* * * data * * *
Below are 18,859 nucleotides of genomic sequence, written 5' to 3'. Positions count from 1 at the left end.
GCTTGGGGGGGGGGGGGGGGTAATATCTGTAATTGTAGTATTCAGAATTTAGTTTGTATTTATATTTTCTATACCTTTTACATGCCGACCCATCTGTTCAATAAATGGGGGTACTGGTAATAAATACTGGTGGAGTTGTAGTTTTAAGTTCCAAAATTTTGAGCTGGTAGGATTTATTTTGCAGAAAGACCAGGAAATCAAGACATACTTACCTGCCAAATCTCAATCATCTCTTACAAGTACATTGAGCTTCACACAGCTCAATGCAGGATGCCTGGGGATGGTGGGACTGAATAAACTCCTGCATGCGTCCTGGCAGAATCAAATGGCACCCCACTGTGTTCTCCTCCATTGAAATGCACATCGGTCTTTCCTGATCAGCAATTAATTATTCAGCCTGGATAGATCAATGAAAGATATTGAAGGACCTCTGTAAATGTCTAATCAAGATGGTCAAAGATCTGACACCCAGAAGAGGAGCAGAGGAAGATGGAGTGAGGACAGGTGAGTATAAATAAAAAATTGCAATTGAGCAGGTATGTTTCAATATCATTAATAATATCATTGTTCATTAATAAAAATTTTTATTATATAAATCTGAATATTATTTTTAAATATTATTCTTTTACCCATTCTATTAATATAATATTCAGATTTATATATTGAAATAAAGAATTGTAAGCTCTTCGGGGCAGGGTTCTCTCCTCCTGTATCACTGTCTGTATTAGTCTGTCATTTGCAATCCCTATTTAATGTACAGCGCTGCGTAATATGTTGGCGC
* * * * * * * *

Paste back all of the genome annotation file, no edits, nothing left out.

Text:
Below are 18,859 nucleotides of genomic sequence, written 5' to 3'. Positions count from 1 at the left end.
GCTTGGGGGGGGGGGGGGGGTAATATCTGTAATTGTAGTATTCAGAATTTAGTTTGTATTTATATTTTCTATACCTTTTACATGCCGACCCATCTGTTCAATAAATGGGGGTACTGGTAATAAATACTGGTGGAGTTGTAGTTTTAAGTTCCAAAATTTTGAGCTGGTAGGATTTATTTTGCAGAAAGACCAGGAAATCAAGACATACTTACCTGCCAAATCTCAATCATCTCTTACAAGTACATTGAGCTTCACACAGCTCAATGCAGGATGCCTGGGGATGGTGGGACTGAATAAACTCCTGCATGCGTCCTGGCAGAATCAAATGGCACCCCACTGTGTTCTCCTCCATTGAAATGCACATCGGTCTTTCCTGATCAGCAATTAATTATTCAGCCTGGATAGATCAATGAAAGATATTGAAGGACCTCTGTAAATGTCTAATCAAGATGGTCAAAGATCTGACACCCAGAAGAGGAGCAGAGGAAGATGGAGTGAGGACAGGTGAGTATAAATAAAAAATTGCAATTGAGCAGGTATGTTTCAATATCATTAATAATATCATTGTTCATTAATAAAAATTTTTATTATATAAATCTGAATATTATTTTTAAATATTATTCTTTTACCCATTCTATTAATATAATATTCAGATTTATATATTGAAATAAAGAATTGTAAGCTCTTCGGGGCAGGGTTCTCTCCTCCTGTATCACTGTCTGTATTAGTCTGTCATTTGCAATCCCTATTTAATGTACAGCGCTGCGTAATATGTTGGCGC